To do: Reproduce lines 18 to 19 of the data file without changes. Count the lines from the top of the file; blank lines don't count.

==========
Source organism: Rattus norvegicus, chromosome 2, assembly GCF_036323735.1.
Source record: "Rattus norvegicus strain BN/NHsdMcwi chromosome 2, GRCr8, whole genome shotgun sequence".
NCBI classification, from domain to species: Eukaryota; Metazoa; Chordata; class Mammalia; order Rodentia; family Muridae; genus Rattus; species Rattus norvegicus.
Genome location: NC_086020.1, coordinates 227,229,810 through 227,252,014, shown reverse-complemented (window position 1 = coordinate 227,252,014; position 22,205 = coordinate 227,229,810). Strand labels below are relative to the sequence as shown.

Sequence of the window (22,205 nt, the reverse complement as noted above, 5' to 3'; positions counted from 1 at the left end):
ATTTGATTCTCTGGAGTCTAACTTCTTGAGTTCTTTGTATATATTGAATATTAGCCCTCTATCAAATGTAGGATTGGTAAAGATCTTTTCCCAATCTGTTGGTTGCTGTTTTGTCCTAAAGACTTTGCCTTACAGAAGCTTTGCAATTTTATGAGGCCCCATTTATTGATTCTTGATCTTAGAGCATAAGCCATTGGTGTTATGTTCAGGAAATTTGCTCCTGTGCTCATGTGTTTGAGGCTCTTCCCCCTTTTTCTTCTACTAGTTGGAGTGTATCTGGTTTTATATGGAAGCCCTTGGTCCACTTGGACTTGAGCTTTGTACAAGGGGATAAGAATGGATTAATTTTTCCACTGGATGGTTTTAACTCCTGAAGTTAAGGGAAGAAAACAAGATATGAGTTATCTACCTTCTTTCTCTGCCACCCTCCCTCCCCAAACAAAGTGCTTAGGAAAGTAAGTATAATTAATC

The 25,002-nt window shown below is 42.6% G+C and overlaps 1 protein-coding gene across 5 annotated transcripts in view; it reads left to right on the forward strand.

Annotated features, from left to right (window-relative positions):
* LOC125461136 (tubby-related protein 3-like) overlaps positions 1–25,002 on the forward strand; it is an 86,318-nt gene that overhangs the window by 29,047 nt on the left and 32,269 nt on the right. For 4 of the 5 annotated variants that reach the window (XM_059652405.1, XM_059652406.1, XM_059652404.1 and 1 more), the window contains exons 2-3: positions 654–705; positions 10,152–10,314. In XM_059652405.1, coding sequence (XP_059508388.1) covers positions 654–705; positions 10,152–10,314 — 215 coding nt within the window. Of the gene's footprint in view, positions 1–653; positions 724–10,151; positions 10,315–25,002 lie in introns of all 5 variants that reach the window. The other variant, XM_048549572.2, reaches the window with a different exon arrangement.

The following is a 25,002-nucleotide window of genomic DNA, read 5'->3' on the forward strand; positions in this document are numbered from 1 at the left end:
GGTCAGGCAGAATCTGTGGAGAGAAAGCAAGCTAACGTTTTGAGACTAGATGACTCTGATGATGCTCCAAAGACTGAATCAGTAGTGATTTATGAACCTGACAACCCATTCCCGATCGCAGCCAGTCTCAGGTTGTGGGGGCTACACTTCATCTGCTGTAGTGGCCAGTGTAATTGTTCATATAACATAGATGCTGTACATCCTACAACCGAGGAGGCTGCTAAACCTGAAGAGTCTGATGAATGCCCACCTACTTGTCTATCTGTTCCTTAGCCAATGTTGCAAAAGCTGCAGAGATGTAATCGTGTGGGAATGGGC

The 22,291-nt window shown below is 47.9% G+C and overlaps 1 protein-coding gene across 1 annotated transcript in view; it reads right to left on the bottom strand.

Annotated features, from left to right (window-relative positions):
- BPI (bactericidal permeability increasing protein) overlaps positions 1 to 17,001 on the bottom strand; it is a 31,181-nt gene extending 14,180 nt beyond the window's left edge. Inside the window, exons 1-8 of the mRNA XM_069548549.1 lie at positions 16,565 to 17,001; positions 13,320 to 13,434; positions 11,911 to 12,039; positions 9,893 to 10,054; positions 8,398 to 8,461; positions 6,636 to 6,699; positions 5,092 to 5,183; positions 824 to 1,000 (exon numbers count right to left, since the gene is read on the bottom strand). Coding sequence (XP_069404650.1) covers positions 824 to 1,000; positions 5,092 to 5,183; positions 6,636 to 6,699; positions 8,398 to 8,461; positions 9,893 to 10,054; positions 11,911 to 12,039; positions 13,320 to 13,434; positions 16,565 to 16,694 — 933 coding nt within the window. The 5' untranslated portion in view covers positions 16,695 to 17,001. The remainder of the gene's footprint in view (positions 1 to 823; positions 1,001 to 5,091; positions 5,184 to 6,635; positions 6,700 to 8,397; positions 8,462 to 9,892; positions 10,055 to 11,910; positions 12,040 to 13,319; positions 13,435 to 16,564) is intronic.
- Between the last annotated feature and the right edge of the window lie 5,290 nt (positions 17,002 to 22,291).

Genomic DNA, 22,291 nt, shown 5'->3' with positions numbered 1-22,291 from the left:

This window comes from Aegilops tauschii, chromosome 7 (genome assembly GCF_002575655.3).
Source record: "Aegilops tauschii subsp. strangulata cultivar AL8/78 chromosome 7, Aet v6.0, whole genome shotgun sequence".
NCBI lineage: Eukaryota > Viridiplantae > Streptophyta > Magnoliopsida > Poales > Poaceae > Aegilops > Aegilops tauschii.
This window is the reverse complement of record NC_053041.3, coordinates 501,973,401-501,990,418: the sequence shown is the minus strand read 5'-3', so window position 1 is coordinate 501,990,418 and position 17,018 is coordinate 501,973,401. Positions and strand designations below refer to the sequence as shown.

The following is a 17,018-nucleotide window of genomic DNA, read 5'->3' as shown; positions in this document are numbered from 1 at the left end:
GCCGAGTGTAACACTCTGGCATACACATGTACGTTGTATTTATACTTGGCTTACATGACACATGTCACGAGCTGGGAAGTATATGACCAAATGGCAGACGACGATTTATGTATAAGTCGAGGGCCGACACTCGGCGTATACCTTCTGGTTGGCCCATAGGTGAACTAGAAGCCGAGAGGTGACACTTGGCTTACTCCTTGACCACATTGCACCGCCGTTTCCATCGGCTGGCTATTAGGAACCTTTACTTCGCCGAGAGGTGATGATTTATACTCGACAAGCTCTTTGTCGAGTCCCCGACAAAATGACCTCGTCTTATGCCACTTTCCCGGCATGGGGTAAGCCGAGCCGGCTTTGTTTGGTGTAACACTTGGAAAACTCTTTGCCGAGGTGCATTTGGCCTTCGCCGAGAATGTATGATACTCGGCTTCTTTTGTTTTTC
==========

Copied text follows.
Source record: "Aegilops tauschii subsp. strangulata cultivar AL8/78 chromosome 7, Aet v6.0, whole genome shotgun sequence".
NCBI lineage: Eukaryota > Viridiplantae > Streptophyta > Magnoliopsida > Poales > Poaceae > Aegilops > Aegilops tauschii.